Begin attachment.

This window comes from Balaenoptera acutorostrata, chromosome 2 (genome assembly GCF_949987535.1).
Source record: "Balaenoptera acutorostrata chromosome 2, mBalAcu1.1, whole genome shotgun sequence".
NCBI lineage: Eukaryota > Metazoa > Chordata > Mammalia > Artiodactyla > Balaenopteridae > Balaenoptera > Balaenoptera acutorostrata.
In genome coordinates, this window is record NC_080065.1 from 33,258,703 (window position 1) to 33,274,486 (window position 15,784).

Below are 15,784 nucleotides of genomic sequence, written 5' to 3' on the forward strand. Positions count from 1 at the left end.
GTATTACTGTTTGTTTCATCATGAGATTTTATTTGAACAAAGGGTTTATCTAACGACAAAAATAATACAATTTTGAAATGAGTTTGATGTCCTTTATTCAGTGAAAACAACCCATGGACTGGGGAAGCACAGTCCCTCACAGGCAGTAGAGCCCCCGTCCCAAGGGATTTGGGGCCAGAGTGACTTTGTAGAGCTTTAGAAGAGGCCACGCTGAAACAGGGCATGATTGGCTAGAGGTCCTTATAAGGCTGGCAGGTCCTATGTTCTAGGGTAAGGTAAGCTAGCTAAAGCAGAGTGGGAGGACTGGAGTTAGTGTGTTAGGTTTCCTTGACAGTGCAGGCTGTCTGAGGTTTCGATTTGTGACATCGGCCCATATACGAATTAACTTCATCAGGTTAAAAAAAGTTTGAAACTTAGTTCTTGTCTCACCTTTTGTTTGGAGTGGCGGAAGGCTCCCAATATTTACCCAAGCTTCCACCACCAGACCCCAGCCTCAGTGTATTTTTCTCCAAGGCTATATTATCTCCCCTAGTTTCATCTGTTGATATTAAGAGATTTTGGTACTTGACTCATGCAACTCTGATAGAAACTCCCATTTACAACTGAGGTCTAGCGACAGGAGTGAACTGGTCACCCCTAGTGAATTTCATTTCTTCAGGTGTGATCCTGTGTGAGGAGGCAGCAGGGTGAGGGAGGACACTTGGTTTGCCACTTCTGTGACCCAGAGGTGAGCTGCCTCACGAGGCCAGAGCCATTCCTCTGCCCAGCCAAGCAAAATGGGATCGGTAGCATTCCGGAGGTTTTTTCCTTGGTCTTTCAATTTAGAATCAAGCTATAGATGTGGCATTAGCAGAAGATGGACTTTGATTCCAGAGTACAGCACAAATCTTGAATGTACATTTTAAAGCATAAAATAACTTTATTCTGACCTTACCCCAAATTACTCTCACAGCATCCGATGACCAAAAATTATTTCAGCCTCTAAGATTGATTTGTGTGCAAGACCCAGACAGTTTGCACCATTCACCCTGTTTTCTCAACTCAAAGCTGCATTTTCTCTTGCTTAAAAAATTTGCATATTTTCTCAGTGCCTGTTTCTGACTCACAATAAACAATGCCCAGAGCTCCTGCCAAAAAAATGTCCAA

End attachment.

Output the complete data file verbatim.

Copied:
This window comes from Balaenoptera acutorostrata, chromosome 2 (genome assembly GCF_949987535.1).
Source record: "Balaenoptera acutorostrata chromosome 2, mBalAcu1.1, whole genome shotgun sequence".
NCBI lineage: Eukaryota > Metazoa > Chordata > Mammalia > Artiodactyla > Balaenopteridae > Balaenoptera > Balaenoptera acutorostrata.
In genome coordinates, this window is record NC_080065.1 from 33,258,703 (window position 1) to 33,274,486 (window position 15,784).

Below are 15,784 nucleotides of genomic sequence, written 5' to 3' on the forward strand. Positions count from 1 at the left end.
GTATTACTGTTTGTTTCATCATGAGATTTTATTTGAACAAAGGGTTTATCTAACGACAAAAATAATACAATTTTGAAATGAGTTTGATGTCCTTTATTCAGTGAAAACAACCCATGGACTGGGGAAGCACAGTCCCTCACAGGCAGTAGAGCCCCCGTCCCAAGGGATTTGGGGCCAGAGTGACTTTGTAGAGCTTTAGAAGAGGCCACGCTGAAACAGGGCATGATTGGCTAGAGGTCCTTATAAGGCTGGCAGGTCCTATGTTCTAGGGTAAGGTAAGCTAGCTAAAGCAGAGTGGGAGGACTGGAGTTAGTGTGTTAGGTTTCCTTGACAGTGCAGGCTGTCTGAGGTTTCGATTTGTGACATCGGCCCATATACGAATTAACTTCATCAGGTTAAAAAAAGTTTGAAACTTAGTTCTTGTCTCACCTTTTGTTTGGAGTGGCGGAAGGCTCCCAATATTTACCCAAGCTTCCACCACCAGACCCCAGCCTCAGTGTATTTTTCTCCAAGGCTATATTATCTCCCCTAGTTTCATCTGTTGATATTAAGAGATTTTGGTACTTGACTCATGCAACTCTGATAGAAACTCCCATTTACAACTGAGGTCTAGCGACAGGAGTGAACTGGTCACCCCTAGTGAATTTCATTTCTTCAGGTGTGATCCTGTGTGAGGAGGCAGCAGGGTGAGGGAGGACACTTGGTTTGCCACTTCTGTGACCCAGAGGTGAGCTGCCTCACGAGGCCAGAGCCATTCCTCTGCCCAGCCAAGCAAAATGGGATCGGTAGCATTCCGGAGGTTTTTTCCTTGGTCTTTCAATTTAGAATCAAGCTATAGATGTGGCATTAGCAGAAGATGGACTTTGATTCCAGAGTACAGCACAAATCTTGAATGTACATTTTAAAGCATAAAATAACTTTATTCTGACCTTACCCCAAATTACTCTCACAGCATCCGATGACCAAAAATTATTTCAGCCTCTAAGATTGATTTGTGTGCAAGACCCAGACAGTTTGCACCATTCACCCTGTTTTCTCAACTCAAAGCTGCATTTTCTCTTGCTTAAAAAATTTGCATATTTTCTCAGTGCCTGTTTCTGACTCACAATAAACAATGCCCAGAGCTCCTGCCAAAAAAATGTCCAA